By Justin Kosslyn
Official donors from around the world spend upwards of $650 million a year on media development. They are spending their money with the expectation that it will meet a technical challenge: training writers to craft good stories, providing equipment, coaching managers on business skills, and so on. But at the Eighth Assembly of the World Movement for Democracy, in Seoul, South Korea, last week, following the second highest year for journalist arrests on record and just before the release of prominent Egyptian journalist Bahgat, it became clear that such techniques, while necessary, are not sufficient.
Media does not exist in a vacuum. Successful media development requires building the will and structures to sustain independent media—including legal reforms, civil society engagement, and business community support.The development community should consider broadening its focus.
The organizations that are working so hard to create the supply of good media might help unleash the demand for it. An ecosystem will grow, as long as it’s allowed to. It is past time, in other words, to develop media in the context of real societies.
Over the past several years in Ecuador, for example, the public has expressed discontent about the uneven quality of the media. According to the Eighth Assembly (as all cases offered for consideration in this article are), the government has channeled that frustration into new censorship legislation and enforcement actions against independent media—much of it aimed at discourse control, not quality control. For example, the government has imposed large fines for the publication of satire. The media has lost control of its own narrative.
Uruguay is a positive counterexample. Its far-sighted government took the initiative to pursue pro-media legislation guaranteeing freedom of expression, and community and business groups created consortia to advance the cause independently. A very broad and deep coalition, with diverse perspectives and constituencies, came together in a classic political movement to work towards one of the most important reforms of a major media market in Latin America. But it perhaps would not have been possible without the political DNA contributed to the movement by the government itself.
In both cases, however, the outcome was not determined by how much money was thrown at media outlets, but by the context in which journalists were publishing their content.
This is true in Southeast Asia as well as in Latin America, although the current state of media affairs varies greatly from one to the other. The tradition of organizing politically is only beginning in Southeast Asia. Before 1998, there were no independent media organizations in the region that would fight for media freedom, just international groups like the Committee to Protect Journalists. In the last couple decades, though, groups like the Southeast Asia Press Alliance have stepped forward, spreading to Thailand, Indonesia, and the Philippines to help advance media development beyond technical support.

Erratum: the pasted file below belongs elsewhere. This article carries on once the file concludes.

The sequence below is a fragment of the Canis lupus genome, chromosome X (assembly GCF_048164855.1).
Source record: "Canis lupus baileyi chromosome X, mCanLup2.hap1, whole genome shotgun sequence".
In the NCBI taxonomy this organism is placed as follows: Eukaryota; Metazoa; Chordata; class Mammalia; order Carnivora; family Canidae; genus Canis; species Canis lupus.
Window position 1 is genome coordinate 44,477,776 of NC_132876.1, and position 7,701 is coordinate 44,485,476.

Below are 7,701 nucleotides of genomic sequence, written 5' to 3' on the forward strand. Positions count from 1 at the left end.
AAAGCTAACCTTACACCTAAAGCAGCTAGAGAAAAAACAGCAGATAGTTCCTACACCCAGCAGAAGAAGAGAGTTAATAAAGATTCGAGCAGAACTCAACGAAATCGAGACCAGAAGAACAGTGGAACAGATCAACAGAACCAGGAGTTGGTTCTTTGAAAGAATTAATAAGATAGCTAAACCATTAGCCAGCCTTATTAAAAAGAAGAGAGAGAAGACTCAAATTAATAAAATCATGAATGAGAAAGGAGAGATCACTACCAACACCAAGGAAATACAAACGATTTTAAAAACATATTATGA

Nepal illustrates the limitations of a traditional media development approach. The country has enjoyed legal freedom of media since 1990. But advertising revenue has concentrated on print media (which is mostly controlled by a single publisher), rather than the country’s more than 500 radio stations, most of which are run independently. International development money ends up funding those stations, but is earmarked for traditional content production. So the political media landscape has remained monopolar, and public advocacy still has room to develop. But here, too, the point is not that there is a need for funding, but also that there is a need for funding in a society that will let politically critical media outlets receive it.
One approach can be to leverage South-South learning. Successful reformers like Uruguay can help other countries where reforms are less advanced, and to put pressure on governments that are reluctant to take reforms forward.
Another approach—one suggested by the Center for International Media Assistance—is to focus on laws, regulations and other enabling factors that ensure that media is allowed—and encouraged—to play a constructive role in society. This means getting comfortable with funding journalism that informs people about the issues critical to their lives and holds governments and other powerful forces to account for their actions.
Finally, there is power in uniting the spectrum of stakeholders in each country to create coalitions across constituencies. Convening media and civil society to discuss these dynamics is a good first step, as the World Bank has shown.
Media exists in a context. Countries providing that context can learn from one another. Civil society must be developed to encourage and protect and consume a free and independent media. None of this is necessarily novel. But the media development community is not always doing this, or not doing enough of it. Civil societies need to be developed along with media. The one cannot exist without the other. And though it is not new, it needs to be considered in how we help foster news.
Justin Kosslyn is an Adjunct Fellow at New America’s Open Technology Institute.